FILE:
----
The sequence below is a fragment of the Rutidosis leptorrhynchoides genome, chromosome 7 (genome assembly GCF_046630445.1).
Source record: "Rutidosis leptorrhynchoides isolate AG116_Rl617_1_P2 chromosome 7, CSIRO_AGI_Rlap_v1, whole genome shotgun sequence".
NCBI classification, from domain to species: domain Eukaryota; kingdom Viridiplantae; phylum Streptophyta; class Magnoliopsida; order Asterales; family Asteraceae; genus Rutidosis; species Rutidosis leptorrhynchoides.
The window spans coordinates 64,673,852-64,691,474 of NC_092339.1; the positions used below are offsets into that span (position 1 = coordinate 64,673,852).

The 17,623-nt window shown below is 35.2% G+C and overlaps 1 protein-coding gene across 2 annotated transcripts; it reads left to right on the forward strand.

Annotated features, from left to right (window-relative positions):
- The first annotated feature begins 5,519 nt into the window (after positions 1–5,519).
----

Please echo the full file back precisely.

The sequence below is a fragment of the Rutidosis leptorrhynchoides genome, chromosome 7 (genome assembly GCF_046630445.1).
Source record: "Rutidosis leptorrhynchoides isolate AG116_Rl617_1_P2 chromosome 7, CSIRO_AGI_Rlap_v1, whole genome shotgun sequence".
NCBI classification, from domain to species: domain Eukaryota; kingdom Viridiplantae; phylum Streptophyta; class Magnoliopsida; order Asterales; family Asteraceae; genus Rutidosis; species Rutidosis leptorrhynchoides.
The window spans coordinates 64,673,852-64,691,474 of NC_092339.1; the positions used below are offsets into that span (position 1 = coordinate 64,673,852).

The 17,623-nt window shown below is 35.2% G+C and overlaps 1 protein-coding gene across 2 annotated transcripts; it reads left to right on the forward strand.

Annotated features, from left to right (window-relative positions):
- The first annotated feature begins 5,519 nt into the window (after positions 1–5,519).